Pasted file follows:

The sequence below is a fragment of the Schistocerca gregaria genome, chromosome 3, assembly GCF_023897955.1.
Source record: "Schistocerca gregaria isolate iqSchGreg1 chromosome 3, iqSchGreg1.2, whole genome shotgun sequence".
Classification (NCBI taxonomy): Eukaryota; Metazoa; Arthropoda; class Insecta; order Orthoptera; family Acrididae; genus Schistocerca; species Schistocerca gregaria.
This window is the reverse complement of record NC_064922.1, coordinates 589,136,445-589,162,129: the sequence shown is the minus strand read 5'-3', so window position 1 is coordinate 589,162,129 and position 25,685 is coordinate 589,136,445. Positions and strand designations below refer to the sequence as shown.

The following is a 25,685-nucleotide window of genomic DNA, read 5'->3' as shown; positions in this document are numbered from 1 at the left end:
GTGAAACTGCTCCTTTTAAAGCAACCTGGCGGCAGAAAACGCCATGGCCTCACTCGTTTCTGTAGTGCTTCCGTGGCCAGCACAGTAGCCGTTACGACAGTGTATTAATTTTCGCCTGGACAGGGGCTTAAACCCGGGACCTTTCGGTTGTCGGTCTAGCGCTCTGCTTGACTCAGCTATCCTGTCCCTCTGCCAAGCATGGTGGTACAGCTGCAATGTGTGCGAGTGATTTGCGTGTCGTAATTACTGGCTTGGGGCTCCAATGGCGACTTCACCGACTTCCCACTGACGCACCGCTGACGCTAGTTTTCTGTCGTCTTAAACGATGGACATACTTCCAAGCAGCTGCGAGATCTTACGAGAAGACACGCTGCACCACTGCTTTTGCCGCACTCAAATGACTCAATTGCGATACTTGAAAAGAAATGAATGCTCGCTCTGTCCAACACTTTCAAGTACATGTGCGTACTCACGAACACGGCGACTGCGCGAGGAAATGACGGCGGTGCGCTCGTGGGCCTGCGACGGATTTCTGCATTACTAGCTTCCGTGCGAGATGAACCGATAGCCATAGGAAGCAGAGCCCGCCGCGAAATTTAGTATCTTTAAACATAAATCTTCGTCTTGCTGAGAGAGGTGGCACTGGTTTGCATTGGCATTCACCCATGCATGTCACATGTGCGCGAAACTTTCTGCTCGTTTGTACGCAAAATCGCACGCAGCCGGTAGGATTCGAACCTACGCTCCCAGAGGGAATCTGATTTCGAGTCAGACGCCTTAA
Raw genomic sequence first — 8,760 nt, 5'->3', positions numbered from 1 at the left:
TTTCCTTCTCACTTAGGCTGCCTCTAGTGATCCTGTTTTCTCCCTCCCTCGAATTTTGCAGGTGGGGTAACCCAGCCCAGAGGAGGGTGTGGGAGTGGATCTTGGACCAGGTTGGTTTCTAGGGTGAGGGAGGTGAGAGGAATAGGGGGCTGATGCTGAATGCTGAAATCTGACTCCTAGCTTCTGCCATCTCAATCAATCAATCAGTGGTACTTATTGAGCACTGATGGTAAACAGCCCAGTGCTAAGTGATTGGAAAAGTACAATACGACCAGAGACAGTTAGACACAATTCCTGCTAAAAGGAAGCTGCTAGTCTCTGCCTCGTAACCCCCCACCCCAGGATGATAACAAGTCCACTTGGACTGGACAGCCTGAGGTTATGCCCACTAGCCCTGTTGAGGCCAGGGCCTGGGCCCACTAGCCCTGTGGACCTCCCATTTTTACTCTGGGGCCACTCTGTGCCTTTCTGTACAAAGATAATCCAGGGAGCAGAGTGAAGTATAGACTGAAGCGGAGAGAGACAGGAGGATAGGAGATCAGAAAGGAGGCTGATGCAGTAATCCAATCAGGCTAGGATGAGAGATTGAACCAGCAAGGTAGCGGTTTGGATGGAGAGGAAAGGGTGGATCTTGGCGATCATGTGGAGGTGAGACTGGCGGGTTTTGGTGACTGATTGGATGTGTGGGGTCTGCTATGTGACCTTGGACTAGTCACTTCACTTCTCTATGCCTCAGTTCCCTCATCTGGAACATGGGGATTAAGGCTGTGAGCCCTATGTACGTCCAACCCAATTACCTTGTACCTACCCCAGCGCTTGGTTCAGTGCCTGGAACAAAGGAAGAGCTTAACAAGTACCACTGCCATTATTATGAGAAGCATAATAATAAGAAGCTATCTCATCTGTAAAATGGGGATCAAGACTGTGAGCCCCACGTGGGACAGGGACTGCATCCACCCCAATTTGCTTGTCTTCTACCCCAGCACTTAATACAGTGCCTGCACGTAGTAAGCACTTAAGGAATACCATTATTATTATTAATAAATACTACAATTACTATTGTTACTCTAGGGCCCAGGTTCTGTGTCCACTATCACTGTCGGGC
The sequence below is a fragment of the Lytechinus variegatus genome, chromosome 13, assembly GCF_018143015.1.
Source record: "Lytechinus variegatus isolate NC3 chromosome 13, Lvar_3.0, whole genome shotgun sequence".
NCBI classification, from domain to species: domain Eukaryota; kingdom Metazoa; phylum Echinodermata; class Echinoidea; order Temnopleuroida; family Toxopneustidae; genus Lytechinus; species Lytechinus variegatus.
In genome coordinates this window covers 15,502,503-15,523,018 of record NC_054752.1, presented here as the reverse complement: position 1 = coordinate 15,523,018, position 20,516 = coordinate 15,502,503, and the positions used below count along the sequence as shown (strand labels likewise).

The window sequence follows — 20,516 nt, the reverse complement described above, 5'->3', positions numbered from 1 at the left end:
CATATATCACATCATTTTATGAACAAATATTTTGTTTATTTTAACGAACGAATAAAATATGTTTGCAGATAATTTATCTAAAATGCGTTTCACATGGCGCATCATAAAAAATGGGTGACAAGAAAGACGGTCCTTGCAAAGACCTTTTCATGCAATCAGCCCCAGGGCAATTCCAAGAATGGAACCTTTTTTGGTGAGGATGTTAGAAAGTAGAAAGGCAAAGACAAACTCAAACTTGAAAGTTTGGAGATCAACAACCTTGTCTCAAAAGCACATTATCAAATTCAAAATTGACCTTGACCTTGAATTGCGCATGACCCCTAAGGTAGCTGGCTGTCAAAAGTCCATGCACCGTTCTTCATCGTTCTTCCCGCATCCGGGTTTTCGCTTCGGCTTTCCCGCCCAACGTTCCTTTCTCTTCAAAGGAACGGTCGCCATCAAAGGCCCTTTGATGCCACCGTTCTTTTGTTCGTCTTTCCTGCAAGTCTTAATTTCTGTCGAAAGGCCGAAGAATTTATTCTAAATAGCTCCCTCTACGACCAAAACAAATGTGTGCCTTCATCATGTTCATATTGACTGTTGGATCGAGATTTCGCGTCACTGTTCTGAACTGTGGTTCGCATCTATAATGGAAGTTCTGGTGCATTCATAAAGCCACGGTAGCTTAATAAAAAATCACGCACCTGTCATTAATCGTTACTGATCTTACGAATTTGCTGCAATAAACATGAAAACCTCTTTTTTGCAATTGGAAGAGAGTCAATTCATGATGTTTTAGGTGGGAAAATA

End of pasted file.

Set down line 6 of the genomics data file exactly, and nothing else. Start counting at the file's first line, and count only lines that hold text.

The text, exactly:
GTGAAACTGCTCCTTTTAAAGCAACCTGGCGGCAGAAAACGCCATGGCCTCACTCGTTTCTGTAGTGCTTCCGTGGCCAGCACAGTAGCCGTTACGACAGTGTATTAATTTTCGCCTGGACAGGGGCTTAAACCCGGGACCTTTCGGTTGTCGGTCTAGCGCTCTGCTTGACTCAGCTATCCTGTCCCTCTGCCAAGCATGGTGGTACAGCTGCAATGTGTGCGAGTGATTTGCGTGTCGTAATTACTGGCTTGGGGCTCCAATGGCGACTTCACCGACTTCCCACTGACGCACCGCTGACGCTAGTTTTCTGTCGTCTTAAACGATGGACATACTTCCAAGCAGCTGCGAGATCTTACGAGAAGACACGCTGCACCACTGCTTTTGCCGCACTCAAATGACTCAATTGCGATACTTGAAAAGAAATGAATGCTCGCTCTGTCCAACACTTTCAAGTACATGTGCGTACTCACGAACACGGCGACTGCGCGAGGAAATGACGGCGGTGCGCTCGTGGGCCTGCGACGGATTTCTGCATTACTAGCTTCCGTGCGAGATGAACCGATAGCCATAGGAAGCAGAGCCCGCCGCGAAATTTAGTATCTTTAAACATAAATCTTCGTCTTGCTGAGAGAGGTGGCACTGGTTTGCATTGGCATTCACCCATGCATGTCACATGTGCGCGAAACTTTCTGCTCGTTTGTACGCAAAATCGCACGCAGCCGGTAGGATTCGAACCTACGCTCCCAGAGGGAATCTGATTTCGAGTCAGACGCCTTAA